This time of the year sees the arrival of recently fledged birds in gardens all over the UK.
Many of them will have followed their parents visiting gardens to take advantage of food sources available to them, both natural (worms etc) and supplementary such as bird seed, fatballs, and other tasty morsels. Some of the young birds most likely to be seen in a typical garden setting include the robin, blue tit, great tit, chaffinch, blackbird and starling. Many of these young birds will have a plumage that differs greatly from the adults.
The juvenile robin lacks the red breast of the adult, meaning they can sometimes be difficult to identify when first leaving the nest. Their usual red breast is speckled golden brown, gradually turning to red with their first ‘partial’ moult. As with most young birds, they will continue to be fed by the adults for several weeks after leaving the nest.
Another juvenile bird which looks different to the adult is the blackbird; they have a rich brown speckled plumage, and a dark bill, in contrast to the bright yellow bill of an adult. Blackbirds will often leave the nest before they can fly, leaving them vulnerable to predation whilst they hop in and around shrubs. However, you should resist the temptation to pick them up or move them. The adult parents usually know precisely where they are; just as well as they continue to feed them for several weeks.
Members of the corvid family are also feeding their young. Magpies, jackdaws, jays and crows are busy providing food to their young chicks. Although many people find it upsetting to watch, it is natural behaviour for magpies, jays and other predators such as stoats, foxes, and squirrels to occasionally raid the nests of smaller birds, taking either eggs or chicks. Fortunately nature compensates for this and many other losses by enabling passerines to have large clutches. From a clutch of say 10-12 blue tit eggs perhaps only one or two will survive, many having been killed by predators, or by striking windows, etc.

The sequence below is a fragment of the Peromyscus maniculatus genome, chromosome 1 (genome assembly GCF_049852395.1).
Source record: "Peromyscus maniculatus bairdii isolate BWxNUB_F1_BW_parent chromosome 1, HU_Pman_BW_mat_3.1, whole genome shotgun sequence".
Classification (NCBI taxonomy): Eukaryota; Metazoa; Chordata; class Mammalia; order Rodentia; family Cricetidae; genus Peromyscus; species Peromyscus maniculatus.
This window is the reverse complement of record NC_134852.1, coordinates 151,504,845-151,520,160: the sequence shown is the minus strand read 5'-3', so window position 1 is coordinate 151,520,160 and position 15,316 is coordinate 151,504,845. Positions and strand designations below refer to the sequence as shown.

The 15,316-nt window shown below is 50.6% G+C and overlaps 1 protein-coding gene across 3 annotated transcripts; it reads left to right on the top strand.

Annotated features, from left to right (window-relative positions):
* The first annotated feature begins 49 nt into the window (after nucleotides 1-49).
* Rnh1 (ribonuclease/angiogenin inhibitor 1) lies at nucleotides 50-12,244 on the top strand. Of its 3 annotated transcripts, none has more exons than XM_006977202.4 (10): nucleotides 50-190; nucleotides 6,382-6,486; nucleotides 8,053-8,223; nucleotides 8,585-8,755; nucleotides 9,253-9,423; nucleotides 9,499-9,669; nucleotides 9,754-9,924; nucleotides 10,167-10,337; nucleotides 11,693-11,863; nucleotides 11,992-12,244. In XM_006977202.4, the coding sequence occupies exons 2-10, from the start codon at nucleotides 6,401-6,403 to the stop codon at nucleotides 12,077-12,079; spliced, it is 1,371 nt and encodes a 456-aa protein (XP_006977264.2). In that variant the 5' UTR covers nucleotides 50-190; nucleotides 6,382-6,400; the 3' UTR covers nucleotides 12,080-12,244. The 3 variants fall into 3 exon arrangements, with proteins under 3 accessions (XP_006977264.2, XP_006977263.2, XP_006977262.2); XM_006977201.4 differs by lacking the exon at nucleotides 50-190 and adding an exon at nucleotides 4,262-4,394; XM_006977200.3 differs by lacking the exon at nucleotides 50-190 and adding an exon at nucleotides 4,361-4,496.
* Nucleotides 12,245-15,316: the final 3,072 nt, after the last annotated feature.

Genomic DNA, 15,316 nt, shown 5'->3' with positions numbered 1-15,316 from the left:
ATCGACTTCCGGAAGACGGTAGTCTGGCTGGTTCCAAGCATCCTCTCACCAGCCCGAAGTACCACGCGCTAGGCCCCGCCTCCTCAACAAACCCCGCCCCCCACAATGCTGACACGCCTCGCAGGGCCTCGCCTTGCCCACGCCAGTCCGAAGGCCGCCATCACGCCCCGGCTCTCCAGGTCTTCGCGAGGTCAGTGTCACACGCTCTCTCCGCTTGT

Although there is plenty of bird activity in the garden during spring and early summer – with adult birds busying themselves taking care of their broods, and the young birds finding their way around, as mid/late summer arrives, it can become strangely quiet in the garden. Why? The moult, which is the process of replacing worn feathers with new ones. After a busy nesting season, adults are beginning to look quite bedraggled. They will keep a low profile during this process, especially as they lose their primary (flight) feathers, meaning they aren’t as efficient at flying as they usually are and they could be more vulnerable to predation during this time. The moulting cycle can vary depending on the species of bird. For example a small bird such as a blue tit could complete the moult within about six weeks, whereas the process for a bird of prey can be spread out over many months.
The end result of the moult is a bird ideally in tip top condition, ready to take on the challenges of winter, and then repeating the whole cycle again next year.